If her father drove the horse and buggy to town for groceries, he would bring back candy for the children. However, if her mother went with him, there would be no candy. Mother thought they could not afford it during the Great Depression era of the 1930s. A long-time resident of Spring Grove, 98-year-old Beatrice (Hatling) Doely reflected on growing up on a farm between the villages of Choice in Fillmore County and Yucatan in Houston County.
In summer, young Bea and two-year-older brother Rolf walked approximately five miles into Choice for groceries. Their pay would be a candy bar. Rolf would consume his immediately, but Bea cut hers into seven pieces, one for each day for the coming week. She would hide them to prevent Rolf from enjoying her candy, too.
The ridge and valley farm of Martin Hatling and wife Gina (Gilbertson) Hatling was slightly closer to Choice, so that store was usually the choice for shopping. However, Yucatan did have a flour mill, so when Martin would take grain to the mill, he would shop at the Yucatan store.
Bea remembers the mail being delivered from Peterson. There were four mailboxes between school and the Hatling farm. On her way home from school, Bea would also pick up and deliver the mail for Hanna(h) Jameson. The cash pay she received was both rare and welcome during the Great Depression era.
Martin Hatling, who raised and sold horses, never owned an automobile. He might be summoned from neighbors if there was an injury, because he and his swift steeds could often transport the injured neighbor to the doctor in Mabel sooner than Doctor Ness might be able to arrive.
One horse was especially dependable. Once when young Bea had accompanied the guys out to the farm fields and needed to come home, her father mounted her on this horse, which took her down off the ridge, across the creek and back to the farm. The horse patiently waited at the cow pen until Bea’s mother came to get her.
The Hatling family worshiped every Sunday at South Fork Church, about two miles from home. Sometimes they rode with horsepower, but there were times when they walked. Congregants would always sit in the same pews with the menfolk on one side of the chapel and the ladies on the other. This long-standing tradition was challenged when a young married couple decided to sit together. Gradually, others joined in and crossed the aisle.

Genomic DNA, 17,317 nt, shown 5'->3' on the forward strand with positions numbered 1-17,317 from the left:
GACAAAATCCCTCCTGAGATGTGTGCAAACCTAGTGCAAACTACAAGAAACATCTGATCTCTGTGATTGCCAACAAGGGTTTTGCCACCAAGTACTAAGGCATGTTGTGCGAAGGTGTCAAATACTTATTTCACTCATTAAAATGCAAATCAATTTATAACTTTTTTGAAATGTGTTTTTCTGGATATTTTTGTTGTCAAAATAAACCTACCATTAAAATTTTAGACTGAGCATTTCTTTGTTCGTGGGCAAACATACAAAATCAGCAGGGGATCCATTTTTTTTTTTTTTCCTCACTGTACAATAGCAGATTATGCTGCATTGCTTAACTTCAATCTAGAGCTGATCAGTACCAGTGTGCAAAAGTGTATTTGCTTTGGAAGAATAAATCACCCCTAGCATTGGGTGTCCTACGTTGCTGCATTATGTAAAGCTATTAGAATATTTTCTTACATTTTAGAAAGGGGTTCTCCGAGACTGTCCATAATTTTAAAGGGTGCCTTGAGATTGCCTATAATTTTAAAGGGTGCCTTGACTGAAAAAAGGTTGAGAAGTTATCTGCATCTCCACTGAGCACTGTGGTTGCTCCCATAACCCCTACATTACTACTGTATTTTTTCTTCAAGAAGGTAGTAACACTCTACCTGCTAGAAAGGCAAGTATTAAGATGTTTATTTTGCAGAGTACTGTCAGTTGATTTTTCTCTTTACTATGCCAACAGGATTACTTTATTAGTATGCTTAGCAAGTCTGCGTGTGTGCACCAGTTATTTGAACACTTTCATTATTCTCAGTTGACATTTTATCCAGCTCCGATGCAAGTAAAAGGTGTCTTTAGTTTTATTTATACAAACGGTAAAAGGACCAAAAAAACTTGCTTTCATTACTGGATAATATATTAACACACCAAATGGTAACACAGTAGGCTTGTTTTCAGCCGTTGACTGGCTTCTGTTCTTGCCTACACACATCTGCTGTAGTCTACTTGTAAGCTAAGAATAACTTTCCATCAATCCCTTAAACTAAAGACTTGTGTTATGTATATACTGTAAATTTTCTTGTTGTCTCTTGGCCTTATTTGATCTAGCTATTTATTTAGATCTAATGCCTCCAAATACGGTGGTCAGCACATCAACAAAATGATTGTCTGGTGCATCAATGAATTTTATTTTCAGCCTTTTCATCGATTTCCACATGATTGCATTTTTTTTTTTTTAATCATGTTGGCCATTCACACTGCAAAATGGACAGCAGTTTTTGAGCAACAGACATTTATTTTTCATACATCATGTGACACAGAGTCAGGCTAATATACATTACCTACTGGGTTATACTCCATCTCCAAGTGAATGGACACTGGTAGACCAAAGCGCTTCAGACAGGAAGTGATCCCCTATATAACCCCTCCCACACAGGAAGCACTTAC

Bea told of the church hosting Fourth of July celebrations where there would be a potluck meal along with foot races and games for both youngsters and adults. One summer, the Hatlings won their share of races, including Bea, brother Rolf and their farther. Their mother, however, never tested her speed, or lack of, in competition.
However, her mother was consistently quick to answer the call for childbirth as a volunteer mid-wife. She delivered a lot babies,” recalled Bea. She would be phoned to come for a birth that might occur before the doctor could arrive from Mabel.
This would have been after the family had a telephone, a luxury not everyone could afford. The Hatlings were not the first to purchase telephone service, but neither were they the last. Some folks would stop by their house to use the telephone.
The eight Hatling children were educated for the first eight grades at South Fork School, just across the road from the church. They usually walked the two miles to school. However, their father and horses would be called into service when the spring thaw made South Fork Creek too deep. Bea remembers times when the horse-drawn wagon would sway in midstream. Besides transporting his children, he would carry across five other youngsters. Likely, Martin Hatling would point out that such high-water rescues would not have been possible in an automobile.
Bea as the youngest child, before she was old enough to attend school, sometimes became lonely when all of her siblings were at school. She would pester her mother to let her go to school the next day, too. Mother relented only if Bea could prove she was capable of walking the four-miles round trip to the schoolhouse. But once out of their mother’s view, Bea’s sister would carry her piggy back. This might happen a couple of times a month.
There was one teacher who so enjoyed the students’ outdoor games that the lunchtime break was consistently longer than it should have been. The children never complained; their parents never knew.
Bea said her father always emphasized education, and she cannot recall any time he was not on the school board. Whenever he would consider retiring, the others would talk him into running again. And he was always elected.
Bea was the youngest of eight children; her oldest brother having already left home before Bea was born in 1925. She was only one of three siblings fortunate enough to attend high school. Rural kids had to pay for or find a place to live in town during the school week. One brother and sister had been able to attend high school in Rushford.
Bea’s father lamented that Bea would not be able to go to high school – until his son-in-law, Myron Larson, volunteered to have Bea live with him and her sister Stella south of Choice. From their house, Bea could walk a couple of miles to the Tawney schoolhouse where she could catch a school bus from Mabel. In bad weather, Myron would meet the bus.
On her walks home from the bus stop, Harry Wicks, on his way home from work in Preston, would offer her a ride in his buggy. She would decline; her mother had taught her not to ride with strangers. Bea never mentioned it at home. But Harry was respected in the community, and once Harry told Myron about the situation, Myron informed Bea it was fine to ride home with Harry, and so she did from then on.
Lee Epps received a bachelor’s degree in history from Oklahoma State University and a master’s degree in history from the University of Michigan.
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